Thursday, October 22, 2015

Cassette Review: Ryan Harris "Endless Shadows" (Wood Between Worlds)

[$5 // Edition of 50 //]

There are a lot of different sounds made by Ryan Harris on the cassette "Endless Shadows".    Each song seems to have its distinct start and stop spot, with that brief moment in between to let you know we've gone into the next track without having to watch them change by the numbers on a CD player or digitally.   It begins with these big bass synth loops and though I felt like I was stuck in an endless loop, one which I would never be able to get out of, at first it turned into something much more from there.    Magical tones made it feel plucky in the sense that the bass strings were being plucked but once you get past that first song and know that isn't going to be the entire cassette it's quite fun.

The songs can range from celestial and laser blasts to vibes of "Knight Rider" and "Alias".    It can become eerie like a cross between something out of "The X-Files" and the "Halloween" movies.    Sometimes something like Michael Jackson can be found in a song and then it can also just like something new wave from the 1980's, like a "Breakfast Club" type of feel.    The songs can increase in speed and intensity as the cassette goes on and just begin to demonstrate what madness can be found in something such as pianos.    I imagine this cassette as being recorded in a church basement somewhere, Ryan Harris the proverbial "Phantom of the Opera".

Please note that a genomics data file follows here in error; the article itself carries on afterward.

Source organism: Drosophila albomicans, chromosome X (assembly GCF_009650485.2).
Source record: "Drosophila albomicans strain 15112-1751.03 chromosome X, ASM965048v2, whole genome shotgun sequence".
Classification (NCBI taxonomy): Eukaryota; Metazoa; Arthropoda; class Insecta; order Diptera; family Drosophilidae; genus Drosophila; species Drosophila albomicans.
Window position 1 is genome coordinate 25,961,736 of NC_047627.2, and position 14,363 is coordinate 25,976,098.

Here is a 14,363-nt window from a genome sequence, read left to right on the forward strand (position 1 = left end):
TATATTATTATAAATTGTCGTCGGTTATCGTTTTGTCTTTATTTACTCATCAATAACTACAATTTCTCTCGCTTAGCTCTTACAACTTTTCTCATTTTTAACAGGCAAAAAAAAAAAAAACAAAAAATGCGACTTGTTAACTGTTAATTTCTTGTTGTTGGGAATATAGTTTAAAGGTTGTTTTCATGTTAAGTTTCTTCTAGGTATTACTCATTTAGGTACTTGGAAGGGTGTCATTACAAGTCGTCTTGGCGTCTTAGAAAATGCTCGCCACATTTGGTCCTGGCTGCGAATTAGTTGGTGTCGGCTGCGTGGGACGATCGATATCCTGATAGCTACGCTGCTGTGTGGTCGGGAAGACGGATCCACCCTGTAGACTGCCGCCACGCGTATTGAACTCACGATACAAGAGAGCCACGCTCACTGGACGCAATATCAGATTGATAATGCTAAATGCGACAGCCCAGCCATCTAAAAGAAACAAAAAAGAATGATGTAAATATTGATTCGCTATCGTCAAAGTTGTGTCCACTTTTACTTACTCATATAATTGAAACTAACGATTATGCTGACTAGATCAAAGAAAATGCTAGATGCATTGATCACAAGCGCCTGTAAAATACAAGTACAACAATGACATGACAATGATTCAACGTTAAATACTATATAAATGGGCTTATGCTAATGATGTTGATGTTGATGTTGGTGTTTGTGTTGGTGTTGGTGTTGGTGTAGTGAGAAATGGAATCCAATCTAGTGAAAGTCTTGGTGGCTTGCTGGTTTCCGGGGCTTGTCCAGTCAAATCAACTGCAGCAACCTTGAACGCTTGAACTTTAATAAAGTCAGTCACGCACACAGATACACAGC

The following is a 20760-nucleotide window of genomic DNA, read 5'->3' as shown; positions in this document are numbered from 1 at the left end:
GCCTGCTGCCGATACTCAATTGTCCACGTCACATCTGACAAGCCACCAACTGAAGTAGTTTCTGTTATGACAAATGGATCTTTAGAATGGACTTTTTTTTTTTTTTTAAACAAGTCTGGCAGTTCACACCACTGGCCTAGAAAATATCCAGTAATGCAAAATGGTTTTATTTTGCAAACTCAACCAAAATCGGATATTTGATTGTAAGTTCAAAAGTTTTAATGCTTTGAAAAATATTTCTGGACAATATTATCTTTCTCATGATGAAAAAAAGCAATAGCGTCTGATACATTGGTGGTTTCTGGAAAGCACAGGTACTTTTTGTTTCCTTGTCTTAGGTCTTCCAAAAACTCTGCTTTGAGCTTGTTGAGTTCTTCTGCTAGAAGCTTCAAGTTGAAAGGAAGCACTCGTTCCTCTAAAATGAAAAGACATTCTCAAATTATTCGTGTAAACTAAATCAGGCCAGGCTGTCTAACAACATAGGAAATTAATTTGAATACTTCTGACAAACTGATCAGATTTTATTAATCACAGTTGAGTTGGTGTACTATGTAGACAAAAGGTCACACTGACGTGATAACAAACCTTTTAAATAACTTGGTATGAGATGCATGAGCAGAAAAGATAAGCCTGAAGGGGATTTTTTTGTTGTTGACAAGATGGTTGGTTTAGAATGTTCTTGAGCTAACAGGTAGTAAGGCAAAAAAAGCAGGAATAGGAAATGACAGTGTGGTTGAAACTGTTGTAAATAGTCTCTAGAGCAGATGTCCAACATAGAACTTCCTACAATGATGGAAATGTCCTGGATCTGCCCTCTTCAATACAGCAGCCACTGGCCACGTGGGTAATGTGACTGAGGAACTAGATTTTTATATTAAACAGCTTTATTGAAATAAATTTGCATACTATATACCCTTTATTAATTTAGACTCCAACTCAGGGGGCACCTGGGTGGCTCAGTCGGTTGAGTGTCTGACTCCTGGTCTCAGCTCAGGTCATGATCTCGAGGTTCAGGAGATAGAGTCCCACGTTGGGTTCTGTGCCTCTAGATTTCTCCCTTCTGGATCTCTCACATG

One thing I have noticed with instrumental electronic music- which is the broad way to describe this cassette- is that it tends to loop but not always have a song structure and when it does it often times doesn't feel like a set of ten songs with five on each side but rather just one long piece on each side.    Even if there are obvious fade outs and breaks between songs there can still be this sense of each side being one long song which is something I've always enjoyed about cassettes.   Ryan Harris has made a cassette in this genre though which has distinct songs and I don't hear each side as one piece but rather as the collected songs and that, in and of itself, is a great accomplishment to accompany this acclaimed music.

No comments:

Post a Comment